Religious indoctrination is a hell of a drug. Especially when it’s delivered by people that are sincere in their belief, sincere in their love for you, and think they’re saving you from evil and your soul from eternal torment. Especially when it starts at an age during which your impression of the world is that anything is possible.
When I was six, I woke up in the middle of the night and there was a bear in my bedroom. I was terrified and stayed utterly still because I had no idea how one dealt with having a bear in their bedroom. I did not have much capability of logical thought yet. I didn’t know there weren’t bears in my state, and that if there were, it was extremely unlikely they would have been able to get to the second floor of our old farmhouse and be crouched quietly inside the bedroom I shared with my three sisters. I woke up and saw a bear and so there was a bear. After my eyes adjusted to the darkness I finally realized the bear was actually the easy chair.
During this time I was being soused in the magical thinking of conservative evangelical Christianity. I was born hopelessly stained by the sin of Adam and Eve. I was destined for an eternity of torment in Hell. There was no way to live a sinless life – I had already sinned in my young life. Every lie and act of disobedience towards my parents, every mean thing I might have done to a sibling, had already doomed me to Hell and were proof I was born with a heart full of sin. I had to be punished for that sin. There was, of course, an escape. Salvation through Jesus Christ.
Jesus had died because of my sins, and taken punishment in my place, and all I had to do was accept that act and believe in Jesus and ta-da! Salvation! Of course, it wasn’t enough to say every little syllable. You had to believe, and there had to be evidence of belief. If you said you believed but continued to live a selfish life full of sin, it was proof that you did not, in fact, believe. You had to love God and if you loved God, you obeyed Him. Love meant devoting yourself to living out His will in your life.
There were all sorts of clever mechanisms to enforce this world view. Doubt was presented as sin, for an example. Don’t be like doubting Thomas, requiring proof of the Resurrection. You must believe without seeing. The Devil would try to deceive you. Don’t fall for his tricks. Sin was tempting. It was fun, seductive, desirable. Of course, that was only in the short term. Eventually sin would ruin you, in this life and the next. The Devil will tell you lies and you will want to believe those lies. Read your Bible, participate in your community, pray without ceasing.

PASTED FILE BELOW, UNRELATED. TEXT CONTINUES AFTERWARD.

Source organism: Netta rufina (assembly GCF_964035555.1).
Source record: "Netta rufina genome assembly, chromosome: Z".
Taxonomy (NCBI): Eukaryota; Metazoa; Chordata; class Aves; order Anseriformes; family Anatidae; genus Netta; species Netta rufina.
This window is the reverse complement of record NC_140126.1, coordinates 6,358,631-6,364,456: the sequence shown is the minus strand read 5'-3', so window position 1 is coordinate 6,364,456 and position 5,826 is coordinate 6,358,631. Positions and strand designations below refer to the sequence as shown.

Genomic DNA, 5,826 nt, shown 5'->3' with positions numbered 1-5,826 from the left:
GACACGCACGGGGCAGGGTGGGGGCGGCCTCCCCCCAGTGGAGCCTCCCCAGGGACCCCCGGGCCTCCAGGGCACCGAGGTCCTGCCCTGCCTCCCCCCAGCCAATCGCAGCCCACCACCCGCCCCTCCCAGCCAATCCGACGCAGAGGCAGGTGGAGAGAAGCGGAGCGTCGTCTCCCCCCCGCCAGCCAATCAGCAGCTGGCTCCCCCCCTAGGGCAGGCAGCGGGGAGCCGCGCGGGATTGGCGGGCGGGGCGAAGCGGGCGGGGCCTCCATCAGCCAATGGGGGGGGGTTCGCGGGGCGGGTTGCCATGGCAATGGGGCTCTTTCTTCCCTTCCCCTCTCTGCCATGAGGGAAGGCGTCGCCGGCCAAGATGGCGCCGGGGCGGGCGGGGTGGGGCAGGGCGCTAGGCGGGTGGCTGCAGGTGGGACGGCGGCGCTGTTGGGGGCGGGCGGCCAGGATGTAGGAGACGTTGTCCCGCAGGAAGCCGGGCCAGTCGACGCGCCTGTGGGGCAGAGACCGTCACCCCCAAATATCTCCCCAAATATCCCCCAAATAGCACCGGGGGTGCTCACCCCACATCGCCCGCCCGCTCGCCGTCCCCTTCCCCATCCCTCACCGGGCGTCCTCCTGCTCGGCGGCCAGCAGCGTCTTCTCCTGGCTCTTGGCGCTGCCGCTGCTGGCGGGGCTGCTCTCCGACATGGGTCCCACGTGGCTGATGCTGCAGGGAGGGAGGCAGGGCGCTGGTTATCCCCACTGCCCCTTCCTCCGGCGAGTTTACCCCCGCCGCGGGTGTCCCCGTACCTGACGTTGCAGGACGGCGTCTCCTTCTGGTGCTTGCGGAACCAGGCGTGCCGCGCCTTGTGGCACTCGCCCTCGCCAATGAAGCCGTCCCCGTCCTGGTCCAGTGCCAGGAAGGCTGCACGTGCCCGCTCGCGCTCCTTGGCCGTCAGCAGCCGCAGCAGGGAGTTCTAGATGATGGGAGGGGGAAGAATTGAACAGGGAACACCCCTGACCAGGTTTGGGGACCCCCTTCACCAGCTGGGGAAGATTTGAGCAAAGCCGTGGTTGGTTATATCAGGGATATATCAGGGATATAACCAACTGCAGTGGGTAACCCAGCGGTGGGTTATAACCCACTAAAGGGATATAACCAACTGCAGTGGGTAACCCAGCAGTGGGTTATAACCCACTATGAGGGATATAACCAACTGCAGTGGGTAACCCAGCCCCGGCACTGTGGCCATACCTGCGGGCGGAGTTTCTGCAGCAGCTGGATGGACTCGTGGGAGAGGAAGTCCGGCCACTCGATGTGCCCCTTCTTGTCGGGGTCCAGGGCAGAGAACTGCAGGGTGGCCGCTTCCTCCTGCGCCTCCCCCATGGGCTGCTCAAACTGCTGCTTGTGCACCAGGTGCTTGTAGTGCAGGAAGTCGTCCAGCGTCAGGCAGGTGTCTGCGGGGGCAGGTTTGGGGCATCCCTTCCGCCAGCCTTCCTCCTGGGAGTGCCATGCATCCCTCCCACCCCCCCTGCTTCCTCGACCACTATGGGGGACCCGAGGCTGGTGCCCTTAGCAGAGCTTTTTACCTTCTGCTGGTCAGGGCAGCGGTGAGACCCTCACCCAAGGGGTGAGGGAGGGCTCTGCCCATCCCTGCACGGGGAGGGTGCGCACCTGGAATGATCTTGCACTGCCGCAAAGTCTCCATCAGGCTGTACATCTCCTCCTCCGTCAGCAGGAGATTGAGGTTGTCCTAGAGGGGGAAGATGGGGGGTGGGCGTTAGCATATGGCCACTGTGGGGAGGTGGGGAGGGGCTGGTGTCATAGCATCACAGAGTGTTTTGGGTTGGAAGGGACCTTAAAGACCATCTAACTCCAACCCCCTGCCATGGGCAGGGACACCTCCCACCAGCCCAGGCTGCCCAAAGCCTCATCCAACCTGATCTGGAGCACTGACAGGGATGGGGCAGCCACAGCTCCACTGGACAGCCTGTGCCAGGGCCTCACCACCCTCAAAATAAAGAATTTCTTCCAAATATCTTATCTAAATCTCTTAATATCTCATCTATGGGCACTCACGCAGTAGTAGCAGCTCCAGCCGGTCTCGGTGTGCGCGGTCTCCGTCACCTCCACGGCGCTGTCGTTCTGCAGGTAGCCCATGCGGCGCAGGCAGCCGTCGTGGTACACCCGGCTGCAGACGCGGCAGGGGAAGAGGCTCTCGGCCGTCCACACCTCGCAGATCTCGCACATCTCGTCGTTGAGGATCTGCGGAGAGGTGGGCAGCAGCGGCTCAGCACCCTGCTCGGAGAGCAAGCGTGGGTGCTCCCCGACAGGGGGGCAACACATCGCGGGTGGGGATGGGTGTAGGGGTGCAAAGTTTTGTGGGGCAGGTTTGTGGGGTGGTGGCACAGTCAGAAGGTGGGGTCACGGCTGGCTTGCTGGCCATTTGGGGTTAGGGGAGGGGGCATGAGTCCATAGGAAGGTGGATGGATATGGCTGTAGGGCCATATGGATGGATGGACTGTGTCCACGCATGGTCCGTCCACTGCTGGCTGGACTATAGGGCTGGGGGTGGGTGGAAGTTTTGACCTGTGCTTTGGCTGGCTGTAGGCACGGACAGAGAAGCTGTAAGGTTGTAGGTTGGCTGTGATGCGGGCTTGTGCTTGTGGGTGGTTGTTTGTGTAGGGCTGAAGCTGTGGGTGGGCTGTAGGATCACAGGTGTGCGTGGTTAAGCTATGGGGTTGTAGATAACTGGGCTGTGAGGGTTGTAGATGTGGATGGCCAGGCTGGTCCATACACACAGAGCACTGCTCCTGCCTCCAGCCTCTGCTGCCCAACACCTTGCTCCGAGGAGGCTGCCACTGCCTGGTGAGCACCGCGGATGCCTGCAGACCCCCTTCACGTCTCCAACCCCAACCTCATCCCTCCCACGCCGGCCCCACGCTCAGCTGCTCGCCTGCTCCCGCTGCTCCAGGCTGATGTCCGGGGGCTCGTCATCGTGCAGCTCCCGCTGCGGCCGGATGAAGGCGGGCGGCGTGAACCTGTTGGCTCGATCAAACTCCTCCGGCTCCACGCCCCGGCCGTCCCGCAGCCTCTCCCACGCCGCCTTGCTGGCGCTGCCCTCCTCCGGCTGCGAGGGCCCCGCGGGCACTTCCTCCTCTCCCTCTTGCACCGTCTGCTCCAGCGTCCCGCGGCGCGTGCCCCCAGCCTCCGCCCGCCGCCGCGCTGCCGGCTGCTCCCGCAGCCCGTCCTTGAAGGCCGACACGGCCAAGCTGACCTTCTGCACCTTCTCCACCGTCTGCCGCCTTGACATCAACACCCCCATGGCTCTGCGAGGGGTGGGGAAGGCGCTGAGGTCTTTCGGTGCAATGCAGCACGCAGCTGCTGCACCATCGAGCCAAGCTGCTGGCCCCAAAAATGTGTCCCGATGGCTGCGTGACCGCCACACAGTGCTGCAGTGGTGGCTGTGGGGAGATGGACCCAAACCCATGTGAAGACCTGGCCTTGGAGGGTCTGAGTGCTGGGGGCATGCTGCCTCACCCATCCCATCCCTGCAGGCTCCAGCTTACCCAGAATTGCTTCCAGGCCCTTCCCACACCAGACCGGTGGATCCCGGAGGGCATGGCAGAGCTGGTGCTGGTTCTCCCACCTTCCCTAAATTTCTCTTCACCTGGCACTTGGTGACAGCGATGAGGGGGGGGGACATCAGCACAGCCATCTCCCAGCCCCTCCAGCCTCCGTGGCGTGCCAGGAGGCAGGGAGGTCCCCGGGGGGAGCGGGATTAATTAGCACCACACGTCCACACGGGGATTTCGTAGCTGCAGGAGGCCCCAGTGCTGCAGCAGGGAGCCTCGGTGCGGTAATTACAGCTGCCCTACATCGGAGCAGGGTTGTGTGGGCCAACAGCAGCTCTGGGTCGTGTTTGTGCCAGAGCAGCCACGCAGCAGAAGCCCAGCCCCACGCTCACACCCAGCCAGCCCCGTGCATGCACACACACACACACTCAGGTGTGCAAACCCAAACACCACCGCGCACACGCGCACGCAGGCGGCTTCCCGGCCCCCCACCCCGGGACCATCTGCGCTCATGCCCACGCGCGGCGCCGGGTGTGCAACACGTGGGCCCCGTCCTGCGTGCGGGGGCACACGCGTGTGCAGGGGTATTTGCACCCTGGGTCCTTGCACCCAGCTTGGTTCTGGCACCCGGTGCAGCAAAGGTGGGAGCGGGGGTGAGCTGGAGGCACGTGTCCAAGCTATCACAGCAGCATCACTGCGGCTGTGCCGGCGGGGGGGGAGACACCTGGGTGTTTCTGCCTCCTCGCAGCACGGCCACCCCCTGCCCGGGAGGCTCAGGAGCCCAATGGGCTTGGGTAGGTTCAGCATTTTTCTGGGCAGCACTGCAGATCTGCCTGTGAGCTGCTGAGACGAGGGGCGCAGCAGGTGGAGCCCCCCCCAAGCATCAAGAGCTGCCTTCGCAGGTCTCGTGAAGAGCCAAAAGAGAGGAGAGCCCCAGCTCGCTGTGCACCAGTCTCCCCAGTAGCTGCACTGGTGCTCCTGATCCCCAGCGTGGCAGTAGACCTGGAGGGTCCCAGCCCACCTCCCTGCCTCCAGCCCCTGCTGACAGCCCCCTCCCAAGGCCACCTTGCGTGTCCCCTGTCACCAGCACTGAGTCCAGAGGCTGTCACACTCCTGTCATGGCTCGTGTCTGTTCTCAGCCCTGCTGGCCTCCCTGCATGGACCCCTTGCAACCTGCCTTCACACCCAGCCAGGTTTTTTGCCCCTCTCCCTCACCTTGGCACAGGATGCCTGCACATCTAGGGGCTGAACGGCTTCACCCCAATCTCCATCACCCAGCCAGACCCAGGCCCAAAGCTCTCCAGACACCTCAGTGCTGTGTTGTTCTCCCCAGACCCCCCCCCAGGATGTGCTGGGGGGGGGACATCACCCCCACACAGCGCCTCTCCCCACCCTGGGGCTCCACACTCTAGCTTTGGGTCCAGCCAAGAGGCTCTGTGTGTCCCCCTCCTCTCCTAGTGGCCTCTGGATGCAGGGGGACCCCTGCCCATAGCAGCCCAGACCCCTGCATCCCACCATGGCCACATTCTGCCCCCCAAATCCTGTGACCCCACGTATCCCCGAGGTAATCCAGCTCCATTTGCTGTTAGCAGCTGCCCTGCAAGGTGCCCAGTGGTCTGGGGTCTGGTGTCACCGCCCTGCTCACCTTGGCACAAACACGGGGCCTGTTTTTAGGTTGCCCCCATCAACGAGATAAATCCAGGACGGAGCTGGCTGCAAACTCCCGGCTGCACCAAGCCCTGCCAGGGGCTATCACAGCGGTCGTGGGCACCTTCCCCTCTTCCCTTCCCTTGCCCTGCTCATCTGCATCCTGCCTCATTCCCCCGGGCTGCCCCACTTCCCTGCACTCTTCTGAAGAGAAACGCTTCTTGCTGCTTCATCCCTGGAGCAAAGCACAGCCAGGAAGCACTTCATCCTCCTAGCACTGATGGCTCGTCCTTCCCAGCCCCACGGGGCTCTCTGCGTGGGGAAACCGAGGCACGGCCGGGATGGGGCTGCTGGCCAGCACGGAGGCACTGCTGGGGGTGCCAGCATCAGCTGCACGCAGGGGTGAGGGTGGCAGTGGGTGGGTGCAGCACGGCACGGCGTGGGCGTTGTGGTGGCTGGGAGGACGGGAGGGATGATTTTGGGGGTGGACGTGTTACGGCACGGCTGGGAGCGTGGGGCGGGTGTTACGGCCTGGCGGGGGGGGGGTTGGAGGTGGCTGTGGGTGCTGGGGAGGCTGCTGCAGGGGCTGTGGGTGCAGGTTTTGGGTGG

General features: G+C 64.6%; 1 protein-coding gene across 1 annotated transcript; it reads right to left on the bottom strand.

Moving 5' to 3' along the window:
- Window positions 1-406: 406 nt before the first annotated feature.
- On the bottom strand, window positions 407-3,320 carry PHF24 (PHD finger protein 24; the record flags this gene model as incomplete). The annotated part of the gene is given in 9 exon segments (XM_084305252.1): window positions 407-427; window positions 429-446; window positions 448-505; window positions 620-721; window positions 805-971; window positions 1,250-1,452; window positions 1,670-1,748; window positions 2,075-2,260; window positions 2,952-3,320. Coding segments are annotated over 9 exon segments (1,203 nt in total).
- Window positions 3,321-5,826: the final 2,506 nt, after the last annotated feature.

Another enforcement mechanism was to say that true religion meant keeping oneself unstained by the world. Secular things were often bad, and if not outright sinful, could lull you into accepting sin. You had to be very careful with anything not explicitly or implicitly Christian. Listen to Christian music, read Christian books, watch Christian television and movies. Go to church as often as you could. All of this would provide protection and keep you safe from becoming backslidden. All of this would help you stay fervently, zealously devoted to God. (If you weren’t fervently, zealously devoted to God, were you really even saved at all?)
There were additional things you could do, too, like homeschool your children so they couldn’t be indoctrinated by those liberal government schools. There you could undertake the very important task of teaching them the Truth, as presented in the Bible, the place for you to learn God’s will. The Bible was the literal truth, preserved through millennia for everyone’s benefit. In it we could learn that the Earth was created in six days just a few millennia ago, disproving evolution and the doubt evolution cast on the whole notion of the Garden of Eden and the reason humans became sinful and in need of salvation.
You couldn’t challenge the underlying assumption, you see. Mankind started in a sinless, innocent state, and then we disobeyed God and after that, were born doomed to sin and rebel against Him, destined for Hell, until God saved us by becoming flesh and taking our punishment Himself. We were sinning sinners that had to believe and be saved. We had to love God and obey God and seek His will for our life.
The fact that conservative evangelical Christianity’s version of God’s will for our life diverged from the actual Gospel texts was cleverly hidden. Jesus did not come to do away with the law, but to fulfill it. If we loved God, we would keep God’s commandments, and those commandments started with the Old Testament and the laws given to Israel. Of course, the commandments that were focused on always had to do with the preservation of the proper hierarchy. Men obeyed God, women obeyed men, children obeyed their parents. As long as everyone lived in submission to the proper authority we could be assured we were following God’s will for our life, and if we were following God’s will for our life, maybe we were actually saved.
Of course, if we were following God’s will just to escape Hell and not because we truly loved and worshiped God, perhaps we weren’t really saved. I did not feel love for the being that I’d been told to believe in but which I could not hear or touch or see. I had to assure myself that love wasn’t a feeling, love was action. I could not be saved through works, but faith without works was dead, so works were still required. I still had to perform obedience in order to show that my faith was real. But was it, really? That question continued to gnaw at me.